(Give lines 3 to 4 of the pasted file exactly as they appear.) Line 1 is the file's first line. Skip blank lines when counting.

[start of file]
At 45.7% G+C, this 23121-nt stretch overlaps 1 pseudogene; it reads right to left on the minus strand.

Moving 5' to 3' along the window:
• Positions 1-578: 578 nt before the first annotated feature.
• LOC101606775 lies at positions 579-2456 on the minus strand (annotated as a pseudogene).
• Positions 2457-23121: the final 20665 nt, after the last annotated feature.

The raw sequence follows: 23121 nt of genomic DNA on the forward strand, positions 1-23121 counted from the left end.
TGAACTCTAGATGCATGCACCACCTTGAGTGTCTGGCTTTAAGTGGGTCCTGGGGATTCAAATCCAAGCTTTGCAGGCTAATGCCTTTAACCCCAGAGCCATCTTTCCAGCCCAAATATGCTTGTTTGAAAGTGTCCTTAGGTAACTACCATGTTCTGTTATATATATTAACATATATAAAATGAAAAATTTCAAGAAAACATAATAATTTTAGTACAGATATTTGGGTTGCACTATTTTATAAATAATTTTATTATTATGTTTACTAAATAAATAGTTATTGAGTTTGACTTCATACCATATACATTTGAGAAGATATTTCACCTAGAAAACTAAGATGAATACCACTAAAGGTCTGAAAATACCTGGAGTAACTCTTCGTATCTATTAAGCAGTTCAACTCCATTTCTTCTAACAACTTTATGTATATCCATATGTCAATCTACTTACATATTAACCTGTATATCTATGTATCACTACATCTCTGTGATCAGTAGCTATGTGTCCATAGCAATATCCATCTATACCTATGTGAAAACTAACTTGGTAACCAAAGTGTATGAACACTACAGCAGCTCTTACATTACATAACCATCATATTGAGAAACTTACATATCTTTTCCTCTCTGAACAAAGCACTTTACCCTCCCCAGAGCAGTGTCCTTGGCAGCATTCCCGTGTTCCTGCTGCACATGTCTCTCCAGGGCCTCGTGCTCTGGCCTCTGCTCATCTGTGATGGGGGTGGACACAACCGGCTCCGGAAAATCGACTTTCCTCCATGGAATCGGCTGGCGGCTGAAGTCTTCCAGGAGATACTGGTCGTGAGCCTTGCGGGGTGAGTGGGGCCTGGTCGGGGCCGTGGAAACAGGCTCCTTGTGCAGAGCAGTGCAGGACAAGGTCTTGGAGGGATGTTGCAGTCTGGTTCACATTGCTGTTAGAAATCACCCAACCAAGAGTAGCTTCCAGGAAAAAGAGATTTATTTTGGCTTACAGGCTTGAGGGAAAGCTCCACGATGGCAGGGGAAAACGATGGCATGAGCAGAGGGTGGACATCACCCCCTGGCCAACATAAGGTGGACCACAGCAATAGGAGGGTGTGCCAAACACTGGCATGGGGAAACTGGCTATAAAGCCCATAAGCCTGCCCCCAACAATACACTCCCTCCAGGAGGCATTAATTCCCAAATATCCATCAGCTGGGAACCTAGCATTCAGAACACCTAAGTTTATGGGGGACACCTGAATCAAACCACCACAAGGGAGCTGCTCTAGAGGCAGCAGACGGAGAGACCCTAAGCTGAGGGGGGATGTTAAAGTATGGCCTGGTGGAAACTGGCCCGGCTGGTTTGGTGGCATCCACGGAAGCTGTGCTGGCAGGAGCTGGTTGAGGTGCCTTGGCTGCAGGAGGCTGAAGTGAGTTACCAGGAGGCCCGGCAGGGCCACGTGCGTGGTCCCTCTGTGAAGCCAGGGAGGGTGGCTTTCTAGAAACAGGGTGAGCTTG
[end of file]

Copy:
• Positions 1-578: 578 nt before the first annotated feature.
• LOC101606775 lies at positions 579-2456 on the minus strand (annotated as a pseudogene).